Sunday, December 7, 2014

Time to Evaluate the Jindal Education Reforms

Governor Jindal wanted to establish a legacy as an education reform governor. There is now no doubt that he has achieved that goal. The real question should be, have those reforms improved education and benefited our children or have they done more harm than good?

Here is a review:
The first major component of the Jindal reform was the passage of Act 54 of 2010. This is the new law that required that all teachers and principals be evaluated each year with 50% of their evaluation based on student academic growth (VAM) as measured by the annual state standardized tests.  Act 54 also tied the certification of new teachers to an effective rating on the new evaluation system.

The new law was supposed to help put the best teachers in every classroom and either retrain or remove the ineffective ones. Amazingly, the law also repealed an extensive mentoring requirement that had been in law for new teachers. It is ironic that the Jindal reform repealed a program that could have served one of the critical needs of new teachers. Just last week the LDOE held a briefing for school leaders, which emphasized the need for more practice teaching, and mentoring.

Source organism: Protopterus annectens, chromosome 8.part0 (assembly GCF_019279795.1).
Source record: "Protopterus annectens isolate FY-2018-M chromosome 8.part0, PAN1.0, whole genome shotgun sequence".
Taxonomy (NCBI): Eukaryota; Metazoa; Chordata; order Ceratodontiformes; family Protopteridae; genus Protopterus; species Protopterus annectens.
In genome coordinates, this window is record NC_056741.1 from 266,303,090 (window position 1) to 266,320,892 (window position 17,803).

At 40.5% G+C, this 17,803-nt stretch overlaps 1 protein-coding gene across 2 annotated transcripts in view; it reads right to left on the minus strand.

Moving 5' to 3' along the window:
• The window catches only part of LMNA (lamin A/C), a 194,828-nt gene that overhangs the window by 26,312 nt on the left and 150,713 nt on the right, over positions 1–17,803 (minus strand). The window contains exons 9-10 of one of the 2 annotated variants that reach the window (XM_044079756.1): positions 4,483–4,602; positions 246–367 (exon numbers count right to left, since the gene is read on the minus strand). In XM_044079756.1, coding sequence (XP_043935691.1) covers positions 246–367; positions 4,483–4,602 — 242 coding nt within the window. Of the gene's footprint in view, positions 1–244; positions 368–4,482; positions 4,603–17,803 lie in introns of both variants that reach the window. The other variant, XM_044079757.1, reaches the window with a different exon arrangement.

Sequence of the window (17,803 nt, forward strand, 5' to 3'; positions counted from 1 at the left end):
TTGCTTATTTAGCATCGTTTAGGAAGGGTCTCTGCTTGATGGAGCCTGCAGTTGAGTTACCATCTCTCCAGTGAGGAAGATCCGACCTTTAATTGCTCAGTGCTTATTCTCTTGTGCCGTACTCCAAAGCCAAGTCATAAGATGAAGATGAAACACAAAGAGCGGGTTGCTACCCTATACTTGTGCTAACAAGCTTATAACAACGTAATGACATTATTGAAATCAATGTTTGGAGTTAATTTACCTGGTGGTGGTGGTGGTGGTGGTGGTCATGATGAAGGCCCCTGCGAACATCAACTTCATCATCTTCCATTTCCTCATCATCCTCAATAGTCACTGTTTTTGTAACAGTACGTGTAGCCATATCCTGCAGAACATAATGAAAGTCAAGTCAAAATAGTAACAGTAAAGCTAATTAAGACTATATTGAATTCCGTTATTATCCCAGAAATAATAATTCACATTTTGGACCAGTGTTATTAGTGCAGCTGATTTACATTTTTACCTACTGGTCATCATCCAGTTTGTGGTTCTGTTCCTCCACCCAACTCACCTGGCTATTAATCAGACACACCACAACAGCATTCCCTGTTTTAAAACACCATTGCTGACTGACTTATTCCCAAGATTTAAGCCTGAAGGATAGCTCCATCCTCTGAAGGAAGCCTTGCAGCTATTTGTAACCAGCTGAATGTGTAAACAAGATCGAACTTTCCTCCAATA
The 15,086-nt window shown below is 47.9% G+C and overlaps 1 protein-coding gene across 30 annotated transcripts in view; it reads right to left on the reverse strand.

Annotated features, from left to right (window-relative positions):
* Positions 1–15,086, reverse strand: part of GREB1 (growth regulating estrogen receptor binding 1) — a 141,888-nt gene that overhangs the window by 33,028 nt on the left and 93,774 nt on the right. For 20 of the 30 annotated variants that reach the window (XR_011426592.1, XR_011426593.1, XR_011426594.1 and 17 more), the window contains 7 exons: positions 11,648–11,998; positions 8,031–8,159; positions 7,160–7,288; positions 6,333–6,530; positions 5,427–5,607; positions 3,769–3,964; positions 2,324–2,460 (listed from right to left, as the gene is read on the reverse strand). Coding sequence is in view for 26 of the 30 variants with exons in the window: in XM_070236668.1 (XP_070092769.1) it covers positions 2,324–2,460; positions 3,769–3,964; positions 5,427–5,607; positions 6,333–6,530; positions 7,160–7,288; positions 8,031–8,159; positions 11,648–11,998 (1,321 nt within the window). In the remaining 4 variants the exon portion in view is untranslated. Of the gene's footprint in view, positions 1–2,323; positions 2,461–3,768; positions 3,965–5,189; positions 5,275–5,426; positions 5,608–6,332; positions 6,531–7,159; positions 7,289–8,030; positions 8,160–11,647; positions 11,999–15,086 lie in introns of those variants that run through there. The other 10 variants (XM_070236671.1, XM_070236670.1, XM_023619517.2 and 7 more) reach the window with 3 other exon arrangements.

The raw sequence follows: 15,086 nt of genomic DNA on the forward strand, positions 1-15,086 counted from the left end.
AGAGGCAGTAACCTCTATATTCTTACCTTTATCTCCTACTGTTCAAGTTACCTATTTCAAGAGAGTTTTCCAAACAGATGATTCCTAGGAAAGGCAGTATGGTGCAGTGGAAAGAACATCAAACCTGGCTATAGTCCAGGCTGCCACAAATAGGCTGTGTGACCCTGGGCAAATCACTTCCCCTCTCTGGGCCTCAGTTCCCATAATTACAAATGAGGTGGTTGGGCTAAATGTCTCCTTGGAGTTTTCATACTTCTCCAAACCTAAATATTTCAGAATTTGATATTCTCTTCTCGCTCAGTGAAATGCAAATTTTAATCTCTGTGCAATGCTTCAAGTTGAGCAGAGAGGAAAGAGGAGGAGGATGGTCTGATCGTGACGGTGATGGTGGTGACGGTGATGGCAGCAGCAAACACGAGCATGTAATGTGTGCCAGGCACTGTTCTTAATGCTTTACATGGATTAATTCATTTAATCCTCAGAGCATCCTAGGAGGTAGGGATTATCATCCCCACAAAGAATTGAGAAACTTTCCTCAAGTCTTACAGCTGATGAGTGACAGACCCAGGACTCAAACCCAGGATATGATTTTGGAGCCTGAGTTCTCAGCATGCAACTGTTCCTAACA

Also in 2010, the Legislature and BESE put into motion the adoption of the Common Core State Standards (sight unseen) and without public or educator input. It is clear now that the CCSS were developed by an elitist group of non-educators supported by the Bill and Melinda Gates foundation and without any basis in research or field-testing. Read here an article by the governor of Mississippi about how we were tricked into adopting the CCSS.  For Louisiana the new standardized PARCC testing is now driving the curriculum based on the CCSS even though it is not clear whether Jindal will actually allow the genuine PARCC or some imitation PARCC test.

In the 2012 session, Jindal got a lot more ambitious. Acts 1 and 2 of 2012 put into law more radical education reforms than any other state in the nation. Most of these were designed by the super conservative ALEC group, a non-educator lobbying group. Louisiana has become the proving ground for most of the corporate and school privatization reforms being imposed on public education. We are now beginning to be able to look at our student test scores and graduation rates to see how well these reforms work.

Act 1 did away with teacher tenure after only one ineffective evaluation, gutted all seniority privileges for teachers, instituted mandatory merit pay based on evaluations, and shifted all authority for hiring and firing teachers from the school board to the local superintendent and local principals.